I'm planning on installing an SSD/HDD combination with the SSD as my boot (Windows 7 x64) drive, and a spinning HDD as a storage drive.

  • Are there any log files in particular best suited to a mklink to the SSD?
  • Is it worthwhile to move/link the main user profile to the SSD?
  • How much space should I try to leave open on the SSD for best wear leveling?
  • What other directories/files would you consider mapping to the HDD?

I know that temporary directories, even the main profile may be good options here, I'm just wanting to know any obvious choices for space, or many-write situations.

  • I know I will relocate the music/videos directories as they get really big, but may do the user profile altogether for space considerations here.
    – Tracker1
    Jan 14, 2010 at 16:45
  • 3
    We've written a post about this on the Super User Blog, see Maximizing the lifetime of your SSD. May 12, 2011 at 16:38

4 Answers 4


In addition to Wil's answer, I put all BitTorrent downloads and most games onto an HDD, rather than an SSD. Although there is the potential for better performance with games on an SSD (such as reduced loading times), they tend to take up a lot of space. Also, if you don't need to use hibernation, you may wish to disable it to save space on the SSD.

Note that keeping some free space on the SSD is more to help the drive maintain performance over time, rather than to directly assist the wear levelling.

  • Yeah, I wound up installing gametap and steam to the HDD, then symlinking them to the HDD... did this for a few things... media files are on my NAS for the most part.
    – Tracker1
    Nov 22, 2010 at 17:31

I use an SSD alongside a HDD and install quite a bit more software than the SSD has space for. I'm answering anecdotally as I've been unable to find authoritative information for managing an ever growing Windows installation split between an SSD and a HHD

I manually manage a great deal of my installation and data. Every program that prompts for an installation path gets assigned to D:\Program Files or D:\Program Files (x86). Note that simply installing here without taking extra steps may create a security risk by bypassing the restrictions that Microsoft places on the C:\Program Files folders. I have not fully researched the implications of simply changing the installation path. I've also created a D:\Users\Chris\ folder and I take advantage of the Windows 7 Libraries feature to make manually setting save paths easier.

I use WinDirStat to find large files and folders on the SSD for selective junction creation to the HDD. Anything related to the Windows installation I research online, as I've seen suggestions that wholesale linking folders such as the Program Files directory or the \Windows\winsxs to a HDD will cause problems and instability.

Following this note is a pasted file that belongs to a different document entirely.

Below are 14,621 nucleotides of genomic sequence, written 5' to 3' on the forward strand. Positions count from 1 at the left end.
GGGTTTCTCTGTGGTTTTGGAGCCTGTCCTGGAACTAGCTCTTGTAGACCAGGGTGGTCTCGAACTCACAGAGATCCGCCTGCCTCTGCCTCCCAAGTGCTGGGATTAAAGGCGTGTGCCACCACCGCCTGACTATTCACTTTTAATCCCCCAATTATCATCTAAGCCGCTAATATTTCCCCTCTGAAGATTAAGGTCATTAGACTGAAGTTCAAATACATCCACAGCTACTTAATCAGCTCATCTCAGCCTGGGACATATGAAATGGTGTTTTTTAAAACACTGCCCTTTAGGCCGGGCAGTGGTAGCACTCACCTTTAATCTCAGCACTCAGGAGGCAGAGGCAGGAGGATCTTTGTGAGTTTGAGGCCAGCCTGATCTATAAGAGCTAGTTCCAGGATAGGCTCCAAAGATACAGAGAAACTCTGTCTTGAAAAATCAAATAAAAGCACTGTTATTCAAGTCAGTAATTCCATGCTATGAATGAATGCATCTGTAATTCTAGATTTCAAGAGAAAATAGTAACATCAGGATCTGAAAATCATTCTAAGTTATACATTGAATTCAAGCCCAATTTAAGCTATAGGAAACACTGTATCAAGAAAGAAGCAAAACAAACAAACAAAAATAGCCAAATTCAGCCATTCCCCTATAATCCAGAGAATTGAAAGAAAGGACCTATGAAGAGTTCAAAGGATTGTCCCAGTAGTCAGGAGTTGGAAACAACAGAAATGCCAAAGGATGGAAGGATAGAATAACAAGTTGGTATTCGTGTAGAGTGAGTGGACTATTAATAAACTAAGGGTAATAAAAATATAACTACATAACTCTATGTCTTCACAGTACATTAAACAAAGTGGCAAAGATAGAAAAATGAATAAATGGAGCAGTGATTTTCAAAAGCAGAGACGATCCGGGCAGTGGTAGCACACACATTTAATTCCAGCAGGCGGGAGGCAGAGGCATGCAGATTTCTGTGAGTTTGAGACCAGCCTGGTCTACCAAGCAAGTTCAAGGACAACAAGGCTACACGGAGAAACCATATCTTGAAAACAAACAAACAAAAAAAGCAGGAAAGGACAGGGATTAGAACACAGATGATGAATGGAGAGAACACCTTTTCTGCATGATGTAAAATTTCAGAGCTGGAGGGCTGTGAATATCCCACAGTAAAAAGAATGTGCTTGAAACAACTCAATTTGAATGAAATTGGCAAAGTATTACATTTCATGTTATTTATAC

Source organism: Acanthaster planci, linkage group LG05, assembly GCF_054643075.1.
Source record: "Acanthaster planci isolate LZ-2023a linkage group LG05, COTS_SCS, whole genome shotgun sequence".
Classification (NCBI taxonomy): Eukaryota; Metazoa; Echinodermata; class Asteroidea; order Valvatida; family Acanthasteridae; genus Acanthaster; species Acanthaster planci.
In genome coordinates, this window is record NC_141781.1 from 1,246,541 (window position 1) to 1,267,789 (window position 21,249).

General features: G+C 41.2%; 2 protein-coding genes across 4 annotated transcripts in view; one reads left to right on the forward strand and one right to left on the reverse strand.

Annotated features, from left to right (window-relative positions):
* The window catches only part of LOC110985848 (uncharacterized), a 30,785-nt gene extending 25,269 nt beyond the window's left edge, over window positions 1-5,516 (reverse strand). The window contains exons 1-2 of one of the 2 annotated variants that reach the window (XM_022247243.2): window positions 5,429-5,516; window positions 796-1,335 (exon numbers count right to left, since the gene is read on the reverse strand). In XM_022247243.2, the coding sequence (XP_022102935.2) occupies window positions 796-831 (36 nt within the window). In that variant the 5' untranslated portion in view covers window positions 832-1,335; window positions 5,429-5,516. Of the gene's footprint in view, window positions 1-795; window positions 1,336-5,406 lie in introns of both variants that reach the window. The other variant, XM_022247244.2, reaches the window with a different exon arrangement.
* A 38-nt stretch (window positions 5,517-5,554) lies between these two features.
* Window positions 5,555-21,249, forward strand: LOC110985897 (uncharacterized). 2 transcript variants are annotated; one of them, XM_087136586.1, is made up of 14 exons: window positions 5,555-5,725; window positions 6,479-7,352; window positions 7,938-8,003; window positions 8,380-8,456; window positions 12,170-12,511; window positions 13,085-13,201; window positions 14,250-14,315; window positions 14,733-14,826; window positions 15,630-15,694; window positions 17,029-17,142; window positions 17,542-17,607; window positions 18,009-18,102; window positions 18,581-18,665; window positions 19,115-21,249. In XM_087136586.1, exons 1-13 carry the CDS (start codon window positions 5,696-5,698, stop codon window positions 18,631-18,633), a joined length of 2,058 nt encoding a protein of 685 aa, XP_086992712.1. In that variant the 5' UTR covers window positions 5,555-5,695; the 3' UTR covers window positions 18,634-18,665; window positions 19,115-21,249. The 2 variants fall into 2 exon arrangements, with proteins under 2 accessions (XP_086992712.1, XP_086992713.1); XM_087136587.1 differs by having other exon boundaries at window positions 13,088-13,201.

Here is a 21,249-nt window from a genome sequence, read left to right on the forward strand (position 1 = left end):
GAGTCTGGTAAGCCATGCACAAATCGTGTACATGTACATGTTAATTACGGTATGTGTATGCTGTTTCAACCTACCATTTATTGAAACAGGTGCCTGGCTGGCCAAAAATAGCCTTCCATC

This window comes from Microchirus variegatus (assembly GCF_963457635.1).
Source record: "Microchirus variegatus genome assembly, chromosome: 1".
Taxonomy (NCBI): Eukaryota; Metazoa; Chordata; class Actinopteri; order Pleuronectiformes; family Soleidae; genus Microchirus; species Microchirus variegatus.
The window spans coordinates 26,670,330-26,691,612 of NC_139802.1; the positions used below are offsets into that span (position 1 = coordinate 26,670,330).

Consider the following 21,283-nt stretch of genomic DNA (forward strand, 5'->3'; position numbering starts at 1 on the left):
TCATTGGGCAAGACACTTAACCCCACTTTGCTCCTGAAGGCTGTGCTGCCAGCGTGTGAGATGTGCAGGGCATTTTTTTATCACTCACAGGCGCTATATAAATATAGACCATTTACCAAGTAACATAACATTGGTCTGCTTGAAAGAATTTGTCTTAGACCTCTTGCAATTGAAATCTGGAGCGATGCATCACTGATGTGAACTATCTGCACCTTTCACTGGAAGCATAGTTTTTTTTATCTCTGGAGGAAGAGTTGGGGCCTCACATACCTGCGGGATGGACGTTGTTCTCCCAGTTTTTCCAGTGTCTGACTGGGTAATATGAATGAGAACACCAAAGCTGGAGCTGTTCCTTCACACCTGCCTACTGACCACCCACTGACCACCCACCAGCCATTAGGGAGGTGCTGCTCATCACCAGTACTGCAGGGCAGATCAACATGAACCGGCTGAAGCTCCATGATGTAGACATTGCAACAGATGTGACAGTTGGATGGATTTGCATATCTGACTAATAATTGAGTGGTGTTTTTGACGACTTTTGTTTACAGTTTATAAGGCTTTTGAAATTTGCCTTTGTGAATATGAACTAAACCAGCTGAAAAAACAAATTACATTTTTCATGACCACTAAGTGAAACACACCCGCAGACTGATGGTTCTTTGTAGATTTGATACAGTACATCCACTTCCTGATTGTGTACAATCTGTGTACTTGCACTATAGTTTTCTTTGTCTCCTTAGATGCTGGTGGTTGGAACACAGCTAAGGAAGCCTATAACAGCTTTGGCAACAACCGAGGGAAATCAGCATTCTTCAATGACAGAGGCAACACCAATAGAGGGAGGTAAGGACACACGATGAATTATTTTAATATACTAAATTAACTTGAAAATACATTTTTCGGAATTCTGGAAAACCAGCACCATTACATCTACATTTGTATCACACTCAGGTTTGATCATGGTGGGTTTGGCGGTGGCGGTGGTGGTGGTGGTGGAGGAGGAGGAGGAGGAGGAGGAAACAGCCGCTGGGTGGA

Some of my junctioned folders are:

  • Large chunks of data in the \ProgramData\ folder
  • Adobe files (Common Files?)
  • \Windows\Installer\ files

Windows seems to manage log files well and I haven't seen any that balloon up into significant sizes.

I strongly suggest making backups before moving and linking folders.


It really depends on your usage.

If you do not have a lot of stuff, I would simply use the SSD and only the SSD.

I personally would not move your entire profile or junction it as there are settings that are written all the time, user registry and various items that you would want to keep on the SSD.

I would just create a few folders on your hard drive and keep movies, videos, archive, backup and music files on there. When you are using a hard drive just for data storage and nothing else, they are quite fast.

As for leaving space, Just never let it get full - I personally would want to keep at least 5GB free at any point (but that is just me)

As for log files, they will be created (usually) within the Windows directory so they will be on the SSD.


On my data HDD, i created a directory called JUNCTIONS. Here are the folders i junctioned.

  (Add Everyone full access or similar permission for windows updates to work)

I used this tool that made creating destination Junctions easy. Hard Link Shell Extension

If you are junction-ing users, do not create the destination users folder, just "create junction" from within the JUNCTIONS folder.

I also left Windows Indexing turned on as it writes to ProgramData

  • 4
    Please note that winsxs contains the biggest part of your OS, it shouldn't be junctioned if you want your OS to run stable and load quickly; C:\Windows\explorer.exe for example is just a hardlink to C:\Windows\WinSxS\amd64_microsoft-windows-explorer_31bf3856ad364e35_6.2.8102.0_none_3563787fbec6da7a\explorer.exe on my 64-bit Windows 8 system, but this works similar in Windows Vista and Windows 7 for both 32-bit and 64-bit versions. Oct 24, 2011 at 3:09

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